English: Ramakrishna Paramhansacommons:Image:R...

English: Ramakrishna Paramhansacommons:Image:Ramakrishna.jpg (Photo credit: Wikipedia)

At the same time, Catholic saints differ from some Hindu saints on one very important point. Catholics reflect and participate in the Divine glory without claiming to be identical to God’s all-pervading power and wisdom. This particular kind of humility is not found in some branches of Hinduism. For example, Hindu holy men like Sri Ramakrishna claim they are avatars, which is something very different from being a mere saint. Even the highest saint in Orthodox and Catholic Christianity, the Virgin Mary, is said to have been born without taint of original sin and, as such, reflects the Holy Trinity. But, contrary to the Hindu avatar, she does not claim to be identical to God

This much being said, many believe that Jesus Christ was a man who believed he was equal to God. But this claim differs from other religions in that Christians – that is, followers of Christ – do not believe that this kind of ultimate identity with God is possible for themselves. For Christians, Christ is unique. The one and only Son. All Christians (except for the Virgin Mary) are born with the taint of original sin. So they generally see themselves as works in progress instead of liberated, enlightened or incarnated super-beings.

In short, the Christian loves and has an ongoing relationship with God, but doesn’t believe him or herself to be God.

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Created with images found in Wikipedia. All of...

Image via Wikipedia

The term mysticism has a wide variety of meanings.

In ancient Greece an initiate (mystes) was lead into a mystery, a highly esoteric process where initiates swore to secrecy.

Today mysticism generally refers to surpassing worldly sensations, thoughts and desires, which are temporarily replaced or infused with otherworldly experiences, knowledge or graces.

However, this kind of definition falls short because we also have romantic or nature mysticism.

Perhaps at its highest level mysticism refers to an intimate spiritual relationship – others say union – with God or the divine.

Although not appearing in the Bible or in the writings of the Church Fathers, the related terms “mystical,” “mystagogy” and “mystagogue” explain one’s initiation into the essentially mysterious sacraments of the Christian Church.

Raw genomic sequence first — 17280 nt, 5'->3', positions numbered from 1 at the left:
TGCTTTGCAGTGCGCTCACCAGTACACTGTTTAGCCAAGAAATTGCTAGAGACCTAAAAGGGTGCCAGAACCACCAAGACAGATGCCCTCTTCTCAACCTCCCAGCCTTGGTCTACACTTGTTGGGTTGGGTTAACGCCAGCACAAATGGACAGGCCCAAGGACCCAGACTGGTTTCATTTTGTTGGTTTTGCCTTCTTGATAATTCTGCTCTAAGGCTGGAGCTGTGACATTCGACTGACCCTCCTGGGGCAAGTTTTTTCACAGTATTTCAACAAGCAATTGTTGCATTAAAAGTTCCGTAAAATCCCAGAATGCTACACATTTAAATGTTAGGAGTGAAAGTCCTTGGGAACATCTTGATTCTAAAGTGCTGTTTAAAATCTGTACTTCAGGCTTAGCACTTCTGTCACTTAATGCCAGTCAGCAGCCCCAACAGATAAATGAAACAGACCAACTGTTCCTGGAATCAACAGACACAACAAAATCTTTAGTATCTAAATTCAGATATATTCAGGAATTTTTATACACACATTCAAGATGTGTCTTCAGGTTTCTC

It’s often said that Christian mysticism differs from Eastern mysticism in that Christianity emphasizes a relationship between the individual and God, rather than a loss of individuality and absorption into, or total identification with, the divine.

But this difference, in practice, is likely one of degree, character, or perhaps a developmental difference.

There seem to be exceptions, at least on the conceptual level, to a general distinction between the ideas of Christian relationship and Eastern absorption.  For example, some Christian saints request in their prayers to be entirely immersed in Jesus’ divine glory. This idea of immersion sounds very Eastern.

And the Hindu school of Visistadvaita (founded by Ramanuja) maintains that a sense of individuality rests within the ultimate and eternal, and idea which sounds very Christian.

To further complicate matters, , even within a given tradition mystics talk of a diversity of realms and numinous experiences. So it seems unlikely that the experiences accessed by mystics within different traditions are identical.

Some writers and pop gurus try to condense different kinds of mysticism into a simple formula, such as “union with the divine.”

In fact, most spiritual seekers usually try to fit very different ideas about mysticism into their own particular belief system.

Filipmoroz adds:

In my opinion mystics, who always need the adjective of religion they came from while described, did achieved such level of union with divine that does not need religion anymore. Religion needs words meanwhile their level of union does not. » Source